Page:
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Dave, Hammond did a bunch of Keynote sessions at Majestic Studio, he talks about it in his 
autobiography. He worked there up until the studio closed. Keynote was bought by Mercury right about 
the time Majestic closed up, and some of the Keynote titles were quickly reissued as Mercury 
records. The reason so much Mercury work was done at Reeves in the late 78 era/early LP era/dawn of 
tape as a master media in the US timeframe was the connection of Reeves hiring my father and John 
Hammond taking the Mercury work there. Mitch Miller was hired by Hammond, as was David Hall. In 
addition to all of Mercury's early self-produced classical content, Reeves was the recording site 
for Norman Granz produced sessions with Charlie Parker ("With Strings," which was arranged and 
conducted by Mitch Miller) and Machito, parts of "The Jazz Scene," among others. Granz started 
working with my father at Reeves, and they continued to work together into the 50s. Granz started 
doing more of his recording on the west coast and at smaller NYC studios later on, but he still did 
occasional sessions with my father up to the time he sold Verve to MGM. My father always singled out 
Hammond and Granz as two people who taught him a lot about music and how sound and music work 
together. For those interested in the history of recorded jazz, and how the jazz business works 
within the record business, it's very worthwhile to read John Hammond's autobiography "On The 
Record" and the recent book about Normal Granz by Tad Hershorn. Hammond and Granz were probably the 
original "frienemies," highly inter-connected, respectful of each other's accomplishments but rarely 
able to be friendly to each other because of rivalries and jealousies.

-- Tom Fine

----- Original Message ----- 
From: "David Lewis" <[log in to unmask]>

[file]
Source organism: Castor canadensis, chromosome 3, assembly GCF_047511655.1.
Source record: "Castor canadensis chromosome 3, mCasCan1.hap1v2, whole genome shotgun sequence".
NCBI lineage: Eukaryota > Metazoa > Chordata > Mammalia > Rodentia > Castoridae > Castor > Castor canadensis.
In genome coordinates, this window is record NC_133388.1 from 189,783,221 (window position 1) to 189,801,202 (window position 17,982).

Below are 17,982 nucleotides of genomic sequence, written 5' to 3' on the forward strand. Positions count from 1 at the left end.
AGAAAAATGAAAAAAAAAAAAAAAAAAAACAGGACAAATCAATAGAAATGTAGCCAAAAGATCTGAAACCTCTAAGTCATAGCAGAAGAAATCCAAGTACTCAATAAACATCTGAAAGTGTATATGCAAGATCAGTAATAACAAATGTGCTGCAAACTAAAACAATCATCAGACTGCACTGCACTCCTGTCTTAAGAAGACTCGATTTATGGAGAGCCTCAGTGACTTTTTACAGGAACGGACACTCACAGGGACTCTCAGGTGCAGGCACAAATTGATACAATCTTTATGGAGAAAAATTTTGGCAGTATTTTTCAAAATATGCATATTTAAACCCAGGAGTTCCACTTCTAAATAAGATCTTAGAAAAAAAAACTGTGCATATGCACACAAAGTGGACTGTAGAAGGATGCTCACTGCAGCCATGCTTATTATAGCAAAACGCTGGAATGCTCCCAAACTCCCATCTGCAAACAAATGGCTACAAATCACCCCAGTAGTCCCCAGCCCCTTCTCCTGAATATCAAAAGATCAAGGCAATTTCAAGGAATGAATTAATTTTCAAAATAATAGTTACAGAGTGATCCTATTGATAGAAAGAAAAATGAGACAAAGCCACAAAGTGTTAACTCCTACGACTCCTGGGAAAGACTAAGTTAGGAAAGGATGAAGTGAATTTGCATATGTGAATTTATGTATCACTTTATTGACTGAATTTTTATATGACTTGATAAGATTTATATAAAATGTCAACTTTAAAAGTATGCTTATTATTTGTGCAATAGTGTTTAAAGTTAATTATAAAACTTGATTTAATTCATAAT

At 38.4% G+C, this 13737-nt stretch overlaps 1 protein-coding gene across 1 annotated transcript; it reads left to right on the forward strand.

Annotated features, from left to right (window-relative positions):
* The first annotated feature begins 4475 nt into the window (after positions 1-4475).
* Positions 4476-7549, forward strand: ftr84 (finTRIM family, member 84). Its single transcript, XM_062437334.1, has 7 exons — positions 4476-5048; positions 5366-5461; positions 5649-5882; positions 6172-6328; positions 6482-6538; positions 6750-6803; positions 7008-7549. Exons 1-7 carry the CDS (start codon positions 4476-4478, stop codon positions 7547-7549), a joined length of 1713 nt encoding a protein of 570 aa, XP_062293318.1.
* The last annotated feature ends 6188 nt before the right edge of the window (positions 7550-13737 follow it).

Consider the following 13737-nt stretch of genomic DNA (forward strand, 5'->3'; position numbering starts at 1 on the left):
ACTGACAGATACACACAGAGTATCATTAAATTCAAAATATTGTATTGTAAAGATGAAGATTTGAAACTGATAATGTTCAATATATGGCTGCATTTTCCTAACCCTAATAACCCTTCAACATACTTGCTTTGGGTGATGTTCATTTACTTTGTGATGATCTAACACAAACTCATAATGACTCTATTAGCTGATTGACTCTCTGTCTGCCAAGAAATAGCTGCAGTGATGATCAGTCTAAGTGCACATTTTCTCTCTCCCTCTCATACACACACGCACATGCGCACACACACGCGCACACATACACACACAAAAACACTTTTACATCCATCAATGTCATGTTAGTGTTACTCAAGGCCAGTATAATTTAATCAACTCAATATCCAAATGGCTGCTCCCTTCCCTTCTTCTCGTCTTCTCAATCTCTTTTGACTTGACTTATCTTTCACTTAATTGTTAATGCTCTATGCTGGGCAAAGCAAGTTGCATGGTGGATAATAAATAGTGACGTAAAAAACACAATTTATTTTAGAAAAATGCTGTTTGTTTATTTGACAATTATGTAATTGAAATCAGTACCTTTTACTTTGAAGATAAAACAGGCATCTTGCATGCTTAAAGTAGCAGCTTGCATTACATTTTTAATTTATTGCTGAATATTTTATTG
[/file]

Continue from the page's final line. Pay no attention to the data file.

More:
To: <[log in to unmask]>
Sent: Thursday, October 22, 2015 1:22 PM
Subject: Re: [ARSCLIST] Nice Sonora Article


> Tom,
>
> "Just as" they were failing is about right, as Majestic filed for
> bankruptcy in February 1948. Hammond was fired by Majestic in January 1947,
> but I'm sure by this time
> no one cared who was in there. I wish I knew which session this was;
> Hammond, of course, was subsequently hired by Mercury and maybe that's
> where this session
> ended up as well.
>
> My ARSC Journal article about Majestic is in AMP, but it is currently
> mis-linked.
>
> best,
>
> Dave
>
> On Thu, Oct 22, 2015 at 7:09 AM, Tom Fine <[log in to unmask]> wrote:
>
>> Majestic's NYC studio was still operating in 1948. I know this because my
>> father was chief engineer there and he made recordings with John Hammond
>> there in 1948, shortly before moving to Reeves Sound Studios. The story I
>> always heard was that he was hired by Reeves just as Majestic was failing.
>> Mercury ended up buying Majestic's catalog, along with Keynote, Swan and
>> some other small NYC labels.
>>
>> -- Tom Fine
>>
>> ----- Original Message ----- From: "David Lewis" <[log in to unmask]>
>> To: <[log in to unmask]>
>> Sent: Wednesday, October 21, 2015 11:22 PM
>> Subject: [ARSCLIST] Nice Sonora Article
>>
>>
>>
>> One post-war label definitely on my radar is Sonora, "Clear as a Bell"
>>> (not.) I haven't seen this before; Robert L. Campbell's study,
>>> published in June. Our own David Diehl helped out with it.
>>>
>>> http://myweb.clemson.edu/~campber/sonora.html
>>>
>>> One thing: The Majestic label did fold at the end of 1947, not in early
>>> 1949. By February 1948 they were already being dissolved in the courts.
>>> However, they did do the same thing Sonora did; stripped the record label
>>> out of the Radio and Television interest and saved the latter.
>>>
>>> Dave Lewis
>>> Hamilton, OH
>>>
>>>
>>>
>
>